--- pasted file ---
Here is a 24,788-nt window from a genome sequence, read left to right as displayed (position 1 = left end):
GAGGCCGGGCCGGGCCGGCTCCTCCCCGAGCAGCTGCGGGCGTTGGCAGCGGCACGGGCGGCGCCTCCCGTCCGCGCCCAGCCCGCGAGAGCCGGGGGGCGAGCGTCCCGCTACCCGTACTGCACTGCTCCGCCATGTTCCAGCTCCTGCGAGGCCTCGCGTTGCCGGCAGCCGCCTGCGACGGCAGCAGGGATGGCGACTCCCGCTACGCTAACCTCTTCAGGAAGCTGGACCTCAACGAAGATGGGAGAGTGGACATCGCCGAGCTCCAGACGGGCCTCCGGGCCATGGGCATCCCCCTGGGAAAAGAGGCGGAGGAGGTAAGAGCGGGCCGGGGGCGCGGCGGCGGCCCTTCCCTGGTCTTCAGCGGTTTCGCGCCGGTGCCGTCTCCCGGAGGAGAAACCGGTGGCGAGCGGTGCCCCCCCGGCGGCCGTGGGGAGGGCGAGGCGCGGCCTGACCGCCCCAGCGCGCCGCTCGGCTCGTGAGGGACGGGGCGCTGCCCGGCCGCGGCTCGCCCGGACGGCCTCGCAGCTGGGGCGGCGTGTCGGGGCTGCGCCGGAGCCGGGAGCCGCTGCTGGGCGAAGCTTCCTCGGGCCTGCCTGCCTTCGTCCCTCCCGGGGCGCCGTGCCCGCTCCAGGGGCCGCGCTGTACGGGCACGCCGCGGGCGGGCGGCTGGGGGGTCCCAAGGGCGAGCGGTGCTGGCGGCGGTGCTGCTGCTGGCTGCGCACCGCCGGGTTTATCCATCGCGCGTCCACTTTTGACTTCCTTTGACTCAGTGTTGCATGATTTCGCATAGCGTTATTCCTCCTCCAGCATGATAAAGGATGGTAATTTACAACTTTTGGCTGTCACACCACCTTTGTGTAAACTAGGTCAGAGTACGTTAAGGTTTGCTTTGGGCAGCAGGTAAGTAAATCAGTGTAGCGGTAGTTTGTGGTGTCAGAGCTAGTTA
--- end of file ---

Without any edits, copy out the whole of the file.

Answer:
Here is a 24,788-nt window from a genome sequence, read left to right as displayed (position 1 = left end):
GAGGCCGGGCCGGGCCGGCTCCTCCCCGAGCAGCTGCGGGCGTTGGCAGCGGCACGGGCGGCGCCTCCCGTCCGCGCCCAGCCCGCGAGAGCCGGGGGGCGAGCGTCCCGCTACCCGTACTGCACTGCTCCGCCATGTTCCAGCTCCTGCGAGGCCTCGCGTTGCCGGCAGCCGCCTGCGACGGCAGCAGGGATGGCGACTCCCGCTACGCTAACCTCTTCAGGAAGCTGGACCTCAACGAAGATGGGAGAGTGGACATCGCCGAGCTCCAGACGGGCCTCCGGGCCATGGGCATCCCCCTGGGAAAAGAGGCGGAGGAGGTAAGAGCGGGCCGGGGGCGCGGCGGCGGCCCTTCCCTGGTCTTCAGCGGTTTCGCGCCGGTGCCGTCTCCCGGAGGAGAAACCGGTGGCGAGCGGTGCCCCCCCGGCGGCCGTGGGGAGGGCGAGGCGCGGCCTGACCGCCCCAGCGCGCCGCTCGGCTCGTGAGGGACGGGGCGCTGCCCGGCCGCGGCTCGCCCGGACGGCCTCGCAGCTGGGGCGGCGTGTCGGGGCTGCGCCGGAGCCGGGAGCCGCTGCTGGGCGAAGCTTCCTCGGGCCTGCCTGCCTTCGTCCCTCCCGGGGCGCCGTGCCCGCTCCAGGGGCCGCGCTGTACGGGCACGCCGCGGGCGGGCGGCTGGGGGGTCCCAAGGGCGAGCGGTGCTGGCGGCGGTGCTGCTGCTGGCTGCGCACCGCCGGGTTTATCCATCGCGCGTCCACTTTTGACTTCCTTTGACTCAGTGTTGCATGATTTCGCATAGCGTTATTCCTCCTCCAGCATGATAAAGGATGGTAATTTACAACTTTTGGCTGTCACACCACCTTTGTGTAAACTAGGTCAGAGTACGTTAAGGTTTGCTTTGGGCAGCAGGTAAGTAAATCAGTGTAGCGGTAGTTTGTGGTGTCAGAGCTAGTTA